COMMENT

Rugby executives will sell anything if the price is right.

They won't care that they spend a small fortune on PR flunkies to create glossy documents that say player welfare is their biggest concern only to sign off on a ridiculous World League concept that will take the best players on the planet way past breaking point.

It's astonishing how shameless the suits can be ... how easily and readily they can compromise if someone gets their chequebook out.

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Principles, it seems, are only that when there isn't a better offer on the table and the lack of integrity and honesty within the key decision-making councils of the global game isn't so much embarrassing as sad.

It's sad that the game is mostly governed by older white males who talk of player welfare in one breath and then announce they have sold it down the river the next without a hint of it sitting badly on their conscience.

Pale and stale? Alan Gilpin, Head of Rugby World Cup, Brett Gosper, CEO of World Rugby, Bill Beaumont, Chairman of World Rugby, and Agustin Pichot, vice-chairman of World Rugby. Photo / Getty
Pale and stale? Alan Gilpin, Head of Rugby World Cup, Brett Gosper, CEO of World Rugby, Bill Beaumont, Chairman of World Rugby, and Agustin Pichot, vice-chairman of World Rugby. Photo / Getty

It's sad that the game's leading executives deliberately didn't invite any player representation to Los Angeles last month to discuss the updated plans for the World League.

Even sadder that the plans to sign off on this deal are being accelerated, primarily with a view to getting the commercial contracts signed before the players have had a chance to say "no way".

And the players, universally, have said "no way" to the World League.

Why wouldn't they? The benefits of agreeing to it extend to one thing and one thing only – it will bring in as much as $14 million a season to each nation.

The downsides create a much longer list, starting with the inevitable destruction of the Rugby Championship into a joke competition.

Neither the USA nor Japan are anywhere near ready to regularly play the All Blacks or Springboks.

They aren't even ready to regularly play the Wallabies.

The credibility will die immediately and what is so crazy about this plan is that Sanzaar has seen how introducing new teams killed Super Rugby and now they want to do the same to their international competition.

Then, of course, there is the whole business of locking in the 12 teams for 12 years and saying to the likes of Fiji, Samoa, Tonga, Georgia, Spain, Russia and Germany that they might as well give up – they will never have a seat at the top table.

Proud rugby nations like Tonga have been told - in no uncertain terms - they will never have a place at the top table. Photo / Getty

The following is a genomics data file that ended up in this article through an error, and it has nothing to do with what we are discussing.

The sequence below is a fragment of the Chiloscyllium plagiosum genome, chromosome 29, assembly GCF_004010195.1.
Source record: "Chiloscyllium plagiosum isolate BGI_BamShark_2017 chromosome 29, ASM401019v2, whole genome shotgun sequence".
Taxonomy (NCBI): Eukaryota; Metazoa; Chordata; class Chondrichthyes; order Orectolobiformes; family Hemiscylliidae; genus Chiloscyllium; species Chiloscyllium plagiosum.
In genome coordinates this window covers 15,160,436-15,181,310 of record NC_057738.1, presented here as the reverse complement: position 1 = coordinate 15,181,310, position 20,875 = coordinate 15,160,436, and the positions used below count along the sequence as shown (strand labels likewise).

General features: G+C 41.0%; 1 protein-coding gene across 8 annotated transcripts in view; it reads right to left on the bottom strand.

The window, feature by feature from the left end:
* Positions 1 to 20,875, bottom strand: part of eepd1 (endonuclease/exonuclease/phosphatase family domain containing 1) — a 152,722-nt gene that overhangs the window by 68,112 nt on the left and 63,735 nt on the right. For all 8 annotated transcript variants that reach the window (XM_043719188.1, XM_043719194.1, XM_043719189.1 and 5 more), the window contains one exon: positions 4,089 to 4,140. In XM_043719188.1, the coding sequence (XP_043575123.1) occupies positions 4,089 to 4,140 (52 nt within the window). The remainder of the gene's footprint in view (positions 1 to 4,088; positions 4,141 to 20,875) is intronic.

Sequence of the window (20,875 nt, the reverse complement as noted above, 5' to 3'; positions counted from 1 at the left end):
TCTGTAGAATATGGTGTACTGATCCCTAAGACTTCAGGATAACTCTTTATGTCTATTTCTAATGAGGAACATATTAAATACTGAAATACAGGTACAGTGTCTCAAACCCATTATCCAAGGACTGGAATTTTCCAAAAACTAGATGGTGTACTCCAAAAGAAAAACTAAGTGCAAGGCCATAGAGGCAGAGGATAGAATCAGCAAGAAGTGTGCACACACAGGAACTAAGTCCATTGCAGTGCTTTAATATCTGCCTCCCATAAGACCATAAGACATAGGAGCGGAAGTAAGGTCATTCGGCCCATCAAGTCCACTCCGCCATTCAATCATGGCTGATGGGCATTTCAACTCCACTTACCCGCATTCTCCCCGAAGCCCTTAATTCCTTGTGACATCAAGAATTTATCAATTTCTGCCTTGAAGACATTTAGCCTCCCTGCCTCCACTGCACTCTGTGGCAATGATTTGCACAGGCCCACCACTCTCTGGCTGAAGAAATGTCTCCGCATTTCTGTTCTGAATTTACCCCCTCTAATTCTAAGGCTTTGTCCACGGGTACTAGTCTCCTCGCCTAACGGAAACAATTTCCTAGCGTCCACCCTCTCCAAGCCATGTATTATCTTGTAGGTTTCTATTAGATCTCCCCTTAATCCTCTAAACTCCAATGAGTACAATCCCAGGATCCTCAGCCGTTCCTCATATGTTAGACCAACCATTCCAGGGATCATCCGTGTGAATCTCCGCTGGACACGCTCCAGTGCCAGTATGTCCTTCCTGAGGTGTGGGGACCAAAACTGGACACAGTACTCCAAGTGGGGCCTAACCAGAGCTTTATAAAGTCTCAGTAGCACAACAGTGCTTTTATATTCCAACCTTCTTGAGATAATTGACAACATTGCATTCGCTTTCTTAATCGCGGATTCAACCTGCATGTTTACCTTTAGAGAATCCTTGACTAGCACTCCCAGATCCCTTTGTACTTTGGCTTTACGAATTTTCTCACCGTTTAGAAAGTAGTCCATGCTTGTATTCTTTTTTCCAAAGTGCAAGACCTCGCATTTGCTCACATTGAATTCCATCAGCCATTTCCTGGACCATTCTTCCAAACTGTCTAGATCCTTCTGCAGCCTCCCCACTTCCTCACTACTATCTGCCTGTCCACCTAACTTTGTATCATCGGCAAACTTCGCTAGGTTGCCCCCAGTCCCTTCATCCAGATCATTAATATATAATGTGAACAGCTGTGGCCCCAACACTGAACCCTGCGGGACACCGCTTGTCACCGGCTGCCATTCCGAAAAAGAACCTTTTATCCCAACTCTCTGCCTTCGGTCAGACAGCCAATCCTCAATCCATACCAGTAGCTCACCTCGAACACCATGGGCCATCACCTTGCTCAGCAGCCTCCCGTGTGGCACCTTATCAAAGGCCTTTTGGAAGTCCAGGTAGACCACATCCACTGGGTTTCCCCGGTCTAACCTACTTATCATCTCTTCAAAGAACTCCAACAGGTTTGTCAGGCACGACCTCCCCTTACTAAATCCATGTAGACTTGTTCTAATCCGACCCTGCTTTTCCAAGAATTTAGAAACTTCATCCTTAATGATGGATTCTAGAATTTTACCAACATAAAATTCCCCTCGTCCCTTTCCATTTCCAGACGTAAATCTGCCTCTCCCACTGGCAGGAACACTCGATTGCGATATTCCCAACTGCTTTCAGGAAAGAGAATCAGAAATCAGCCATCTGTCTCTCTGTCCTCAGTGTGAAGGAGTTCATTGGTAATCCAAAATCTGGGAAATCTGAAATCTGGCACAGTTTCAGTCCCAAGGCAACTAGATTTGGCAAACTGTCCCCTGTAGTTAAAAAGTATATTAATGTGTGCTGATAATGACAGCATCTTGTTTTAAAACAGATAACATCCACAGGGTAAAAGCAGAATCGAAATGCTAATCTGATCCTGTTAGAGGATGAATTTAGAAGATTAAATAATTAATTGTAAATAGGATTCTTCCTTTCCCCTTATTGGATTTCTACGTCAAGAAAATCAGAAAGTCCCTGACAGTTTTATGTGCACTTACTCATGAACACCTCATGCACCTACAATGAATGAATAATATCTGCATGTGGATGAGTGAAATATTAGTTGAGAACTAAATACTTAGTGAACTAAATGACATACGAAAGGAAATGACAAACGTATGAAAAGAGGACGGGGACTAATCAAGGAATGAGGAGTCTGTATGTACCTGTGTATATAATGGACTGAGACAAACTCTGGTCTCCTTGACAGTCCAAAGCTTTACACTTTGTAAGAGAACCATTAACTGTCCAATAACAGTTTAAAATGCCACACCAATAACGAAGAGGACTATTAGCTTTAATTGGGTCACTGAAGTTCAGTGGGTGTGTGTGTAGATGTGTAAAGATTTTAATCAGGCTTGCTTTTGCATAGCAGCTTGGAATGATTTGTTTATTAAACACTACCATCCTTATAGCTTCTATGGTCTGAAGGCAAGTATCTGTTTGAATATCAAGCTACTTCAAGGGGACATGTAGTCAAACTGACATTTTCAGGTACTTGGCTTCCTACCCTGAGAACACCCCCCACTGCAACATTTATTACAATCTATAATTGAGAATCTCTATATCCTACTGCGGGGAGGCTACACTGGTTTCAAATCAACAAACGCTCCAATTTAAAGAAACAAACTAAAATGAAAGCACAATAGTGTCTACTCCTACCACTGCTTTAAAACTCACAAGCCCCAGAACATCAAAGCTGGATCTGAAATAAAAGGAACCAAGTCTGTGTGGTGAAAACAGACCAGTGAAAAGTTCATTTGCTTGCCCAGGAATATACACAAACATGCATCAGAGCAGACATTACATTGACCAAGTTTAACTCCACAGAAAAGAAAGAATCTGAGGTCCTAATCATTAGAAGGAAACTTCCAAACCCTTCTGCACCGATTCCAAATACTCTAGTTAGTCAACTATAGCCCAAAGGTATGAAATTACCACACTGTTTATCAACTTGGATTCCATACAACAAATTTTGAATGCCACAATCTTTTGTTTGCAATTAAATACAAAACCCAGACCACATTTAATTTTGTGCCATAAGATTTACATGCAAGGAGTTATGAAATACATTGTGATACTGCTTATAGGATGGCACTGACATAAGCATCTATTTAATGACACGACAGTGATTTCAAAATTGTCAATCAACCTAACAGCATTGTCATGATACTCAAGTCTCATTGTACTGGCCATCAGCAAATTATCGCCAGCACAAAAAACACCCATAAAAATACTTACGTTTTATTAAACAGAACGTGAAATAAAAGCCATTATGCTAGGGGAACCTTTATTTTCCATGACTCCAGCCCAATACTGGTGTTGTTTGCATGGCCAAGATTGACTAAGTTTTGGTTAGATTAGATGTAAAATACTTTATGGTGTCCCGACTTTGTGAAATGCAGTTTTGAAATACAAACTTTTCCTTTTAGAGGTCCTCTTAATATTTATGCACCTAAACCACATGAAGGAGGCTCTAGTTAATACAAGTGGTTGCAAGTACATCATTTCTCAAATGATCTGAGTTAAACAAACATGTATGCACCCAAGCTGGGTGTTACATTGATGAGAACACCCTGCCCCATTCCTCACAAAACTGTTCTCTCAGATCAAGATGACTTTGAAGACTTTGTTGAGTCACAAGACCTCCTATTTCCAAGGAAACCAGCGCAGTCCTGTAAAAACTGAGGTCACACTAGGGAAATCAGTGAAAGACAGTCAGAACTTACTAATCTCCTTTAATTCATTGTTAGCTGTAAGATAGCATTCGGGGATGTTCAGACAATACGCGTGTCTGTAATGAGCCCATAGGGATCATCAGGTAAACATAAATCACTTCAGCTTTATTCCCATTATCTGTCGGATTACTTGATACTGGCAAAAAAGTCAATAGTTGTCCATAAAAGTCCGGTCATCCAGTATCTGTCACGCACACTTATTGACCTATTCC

Proud rugby nations like Tonga have been told - in no uncertain terms - they will never have a place at the top table. Photo / Getty

And then there is the real kicker – the increased travel and playing burden.

The All Blacks will be looking at having to play five big tests in the last five weeks of their season.

No one should be confident they will maintain their success rate signing up to a schedule like that.

As evidence of how even the world's best team can be stretched too far, the All Blacks have lost three and drawn one of the last seven tests they have specifically arranged to play for money.

Last year they played five tests in the last five weeks of the season and won four. Would they perhaps have beaten Ireland had they not arranged an extra fixture against Japan on the way to Europe?

The All Blacks coaching staff didn't want to say anything publicly but the players were stuffed by mid-November last year and those who are at the coalface of the international game know that player welfare is the single most important facet driving high performance.

The executives to whom they report supposedly agree and yet while they make sporadic declarations of assurance that player welfare is their highest priority, they will do so while they knowingly work on new competition formats that have zero duty of care to the athlete.

But this is how the people running rugby want it to be. They want to be seen as the players' champions – endorsing plans to protect them from burnout and injury.

They like to be heard saying the right things – enjoy the thrill they get when the star players shake their hands and thank them for having their backs.

But they like money more and $14m a season is enough for them to forget the promises they have made to the players.

That kind of money is enough for them to play a duplicitous hand and so what is saddest of all is that there is not an executive in any of the 12 World League nations that has strong enough ethics to say that the welfare of the game's best players is worth more than $14m a season.